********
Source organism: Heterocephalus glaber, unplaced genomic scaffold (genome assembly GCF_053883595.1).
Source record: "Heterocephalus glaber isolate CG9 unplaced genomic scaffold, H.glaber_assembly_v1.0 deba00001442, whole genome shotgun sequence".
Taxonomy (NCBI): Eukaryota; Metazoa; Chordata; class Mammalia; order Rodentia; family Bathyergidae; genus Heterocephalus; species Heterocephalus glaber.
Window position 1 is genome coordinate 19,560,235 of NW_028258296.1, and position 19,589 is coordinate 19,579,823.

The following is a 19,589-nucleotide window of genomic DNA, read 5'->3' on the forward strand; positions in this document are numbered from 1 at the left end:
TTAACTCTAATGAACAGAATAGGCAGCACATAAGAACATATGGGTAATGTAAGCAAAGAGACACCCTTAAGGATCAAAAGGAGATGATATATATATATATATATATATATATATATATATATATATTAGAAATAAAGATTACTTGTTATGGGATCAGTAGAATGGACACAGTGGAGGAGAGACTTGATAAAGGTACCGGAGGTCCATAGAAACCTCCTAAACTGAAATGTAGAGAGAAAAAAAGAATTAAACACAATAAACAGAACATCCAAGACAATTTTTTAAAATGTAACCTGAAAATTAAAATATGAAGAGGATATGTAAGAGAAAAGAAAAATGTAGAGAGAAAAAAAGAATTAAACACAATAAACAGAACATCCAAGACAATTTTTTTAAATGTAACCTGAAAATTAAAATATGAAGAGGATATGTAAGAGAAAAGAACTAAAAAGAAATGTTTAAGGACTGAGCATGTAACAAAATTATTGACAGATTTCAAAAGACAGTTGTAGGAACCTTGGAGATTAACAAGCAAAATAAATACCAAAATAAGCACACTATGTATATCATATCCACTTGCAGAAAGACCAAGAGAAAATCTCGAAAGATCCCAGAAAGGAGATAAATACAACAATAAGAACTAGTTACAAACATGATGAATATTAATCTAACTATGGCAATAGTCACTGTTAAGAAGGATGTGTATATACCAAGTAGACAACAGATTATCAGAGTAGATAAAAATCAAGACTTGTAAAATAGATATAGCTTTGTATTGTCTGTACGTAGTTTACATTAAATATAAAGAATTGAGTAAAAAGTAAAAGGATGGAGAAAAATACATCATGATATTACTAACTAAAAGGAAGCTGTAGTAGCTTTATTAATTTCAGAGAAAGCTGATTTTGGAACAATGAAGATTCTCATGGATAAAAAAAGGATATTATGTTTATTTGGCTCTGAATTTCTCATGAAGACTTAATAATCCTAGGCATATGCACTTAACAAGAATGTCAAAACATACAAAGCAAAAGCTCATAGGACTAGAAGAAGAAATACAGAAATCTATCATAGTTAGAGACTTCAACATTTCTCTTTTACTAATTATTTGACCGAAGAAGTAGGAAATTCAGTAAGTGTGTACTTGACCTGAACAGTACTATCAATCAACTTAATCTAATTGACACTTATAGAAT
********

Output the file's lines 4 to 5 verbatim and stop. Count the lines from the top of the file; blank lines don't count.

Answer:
Window position 1 is genome coordinate 19,560,235 of NW_028258296.1, and position 19,589 is coordinate 19,579,823.

The following is a 19,589-nucleotide window of genomic DNA, read 5'->3' on the forward strand; positions in this document are numbered from 1 at the left end: